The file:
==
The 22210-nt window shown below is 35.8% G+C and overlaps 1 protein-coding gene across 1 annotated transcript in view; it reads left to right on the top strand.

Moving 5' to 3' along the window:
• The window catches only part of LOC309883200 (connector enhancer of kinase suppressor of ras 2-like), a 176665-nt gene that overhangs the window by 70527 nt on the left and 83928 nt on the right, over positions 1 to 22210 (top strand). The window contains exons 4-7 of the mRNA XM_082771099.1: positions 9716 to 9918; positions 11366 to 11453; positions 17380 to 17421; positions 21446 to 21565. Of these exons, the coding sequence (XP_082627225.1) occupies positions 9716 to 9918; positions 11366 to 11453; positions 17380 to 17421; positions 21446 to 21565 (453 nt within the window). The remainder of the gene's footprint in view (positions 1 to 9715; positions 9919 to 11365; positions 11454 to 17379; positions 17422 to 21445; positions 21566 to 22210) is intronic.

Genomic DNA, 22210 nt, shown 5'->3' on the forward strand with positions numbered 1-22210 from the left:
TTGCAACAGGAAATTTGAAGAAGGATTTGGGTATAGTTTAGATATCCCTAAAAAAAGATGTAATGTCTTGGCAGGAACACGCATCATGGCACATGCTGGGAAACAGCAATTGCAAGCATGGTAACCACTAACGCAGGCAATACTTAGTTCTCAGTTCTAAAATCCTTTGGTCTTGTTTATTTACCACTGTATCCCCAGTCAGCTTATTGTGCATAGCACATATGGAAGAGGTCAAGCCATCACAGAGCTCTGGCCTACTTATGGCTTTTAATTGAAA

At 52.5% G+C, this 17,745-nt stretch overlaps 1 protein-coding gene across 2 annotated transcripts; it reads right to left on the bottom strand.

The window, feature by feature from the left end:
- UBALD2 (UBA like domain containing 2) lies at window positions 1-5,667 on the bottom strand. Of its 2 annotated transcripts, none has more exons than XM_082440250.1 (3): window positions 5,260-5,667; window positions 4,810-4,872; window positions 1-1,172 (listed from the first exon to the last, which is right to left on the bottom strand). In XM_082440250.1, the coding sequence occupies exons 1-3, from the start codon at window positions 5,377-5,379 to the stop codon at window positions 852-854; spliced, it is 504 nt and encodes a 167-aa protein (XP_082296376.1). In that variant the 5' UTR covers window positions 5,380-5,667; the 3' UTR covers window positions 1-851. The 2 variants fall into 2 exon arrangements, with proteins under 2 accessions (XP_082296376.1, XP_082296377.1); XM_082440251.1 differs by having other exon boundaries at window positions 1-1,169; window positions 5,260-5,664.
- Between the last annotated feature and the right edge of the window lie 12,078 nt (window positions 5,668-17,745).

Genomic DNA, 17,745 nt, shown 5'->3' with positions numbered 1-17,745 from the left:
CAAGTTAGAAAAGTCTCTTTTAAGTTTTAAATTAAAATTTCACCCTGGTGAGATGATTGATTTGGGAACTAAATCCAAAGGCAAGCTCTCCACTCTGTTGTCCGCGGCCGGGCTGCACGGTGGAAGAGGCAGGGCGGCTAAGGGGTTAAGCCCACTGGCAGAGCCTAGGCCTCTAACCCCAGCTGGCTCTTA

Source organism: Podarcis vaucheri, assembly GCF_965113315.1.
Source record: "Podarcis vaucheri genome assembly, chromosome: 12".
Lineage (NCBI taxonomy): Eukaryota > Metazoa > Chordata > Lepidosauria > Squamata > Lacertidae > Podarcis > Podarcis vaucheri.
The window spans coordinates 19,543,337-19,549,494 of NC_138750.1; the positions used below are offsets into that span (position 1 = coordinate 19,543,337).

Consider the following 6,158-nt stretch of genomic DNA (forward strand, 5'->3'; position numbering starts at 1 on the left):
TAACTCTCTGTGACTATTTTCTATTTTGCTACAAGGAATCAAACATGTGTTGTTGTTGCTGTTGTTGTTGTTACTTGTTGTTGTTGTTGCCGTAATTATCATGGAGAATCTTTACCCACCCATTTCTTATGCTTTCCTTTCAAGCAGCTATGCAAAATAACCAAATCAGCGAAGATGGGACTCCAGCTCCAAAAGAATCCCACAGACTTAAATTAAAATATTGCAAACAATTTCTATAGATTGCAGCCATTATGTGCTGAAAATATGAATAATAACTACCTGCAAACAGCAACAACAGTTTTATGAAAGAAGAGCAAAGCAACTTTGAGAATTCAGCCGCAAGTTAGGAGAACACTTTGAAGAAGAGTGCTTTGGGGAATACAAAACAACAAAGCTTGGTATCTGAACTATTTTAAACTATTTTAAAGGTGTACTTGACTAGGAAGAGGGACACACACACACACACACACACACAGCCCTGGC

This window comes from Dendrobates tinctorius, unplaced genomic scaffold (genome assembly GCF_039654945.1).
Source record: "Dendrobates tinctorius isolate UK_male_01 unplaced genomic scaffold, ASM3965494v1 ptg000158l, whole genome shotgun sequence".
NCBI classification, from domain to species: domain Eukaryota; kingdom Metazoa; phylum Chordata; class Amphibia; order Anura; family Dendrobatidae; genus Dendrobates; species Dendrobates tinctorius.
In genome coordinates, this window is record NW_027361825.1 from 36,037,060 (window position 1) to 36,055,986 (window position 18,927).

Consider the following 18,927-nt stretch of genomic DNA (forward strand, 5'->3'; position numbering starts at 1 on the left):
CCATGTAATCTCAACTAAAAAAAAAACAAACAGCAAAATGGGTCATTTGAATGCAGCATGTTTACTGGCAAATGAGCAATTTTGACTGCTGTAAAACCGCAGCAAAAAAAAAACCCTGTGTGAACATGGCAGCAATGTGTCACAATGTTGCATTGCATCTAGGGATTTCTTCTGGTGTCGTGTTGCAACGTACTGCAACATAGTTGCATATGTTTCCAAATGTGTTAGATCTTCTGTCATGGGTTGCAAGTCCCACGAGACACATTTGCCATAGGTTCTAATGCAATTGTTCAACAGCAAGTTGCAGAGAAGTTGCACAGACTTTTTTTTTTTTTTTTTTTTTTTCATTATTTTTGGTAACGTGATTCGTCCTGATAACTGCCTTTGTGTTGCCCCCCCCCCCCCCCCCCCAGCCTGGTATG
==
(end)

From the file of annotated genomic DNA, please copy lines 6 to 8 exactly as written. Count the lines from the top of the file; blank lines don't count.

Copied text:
At 52.5% G+C, this 17,745-nt stretch overlaps 1 protein-coding gene across 2 annotated transcripts; it reads right to left on the bottom strand.

The window, feature by feature from the left end:
- UBALD2 (UBA like domain containing 2) lies at window positions 1-5,667 on the bottom strand. Of its 2 annotated transcripts, none has more exons than XM_082440250.1 (3): window positions 5,260-5,667; window positions 4,810-4,872; window positions 1-1,172 (listed from the first exon to the last, which is right to left on the bottom strand). In XM_082440250.1, the coding sequence occupies exons 1-3, from the start codon at window positions 5,377-5,379 to the stop codon at window positions 852-854; spliced, it is 504 nt and encodes a 167-aa protein (XP_082296376.1). In that variant the 5' UTR covers window positions 5,380-5,667; the 3' UTR covers window positions 1-851. The 2 variants fall into 2 exon arrangements, with proteins under 2 accessions (XP_082296376.1, XP_082296377.1); XM_082440251.1 differs by having other exon boundaries at window positions 1-1,169; window positions 5,260-5,664.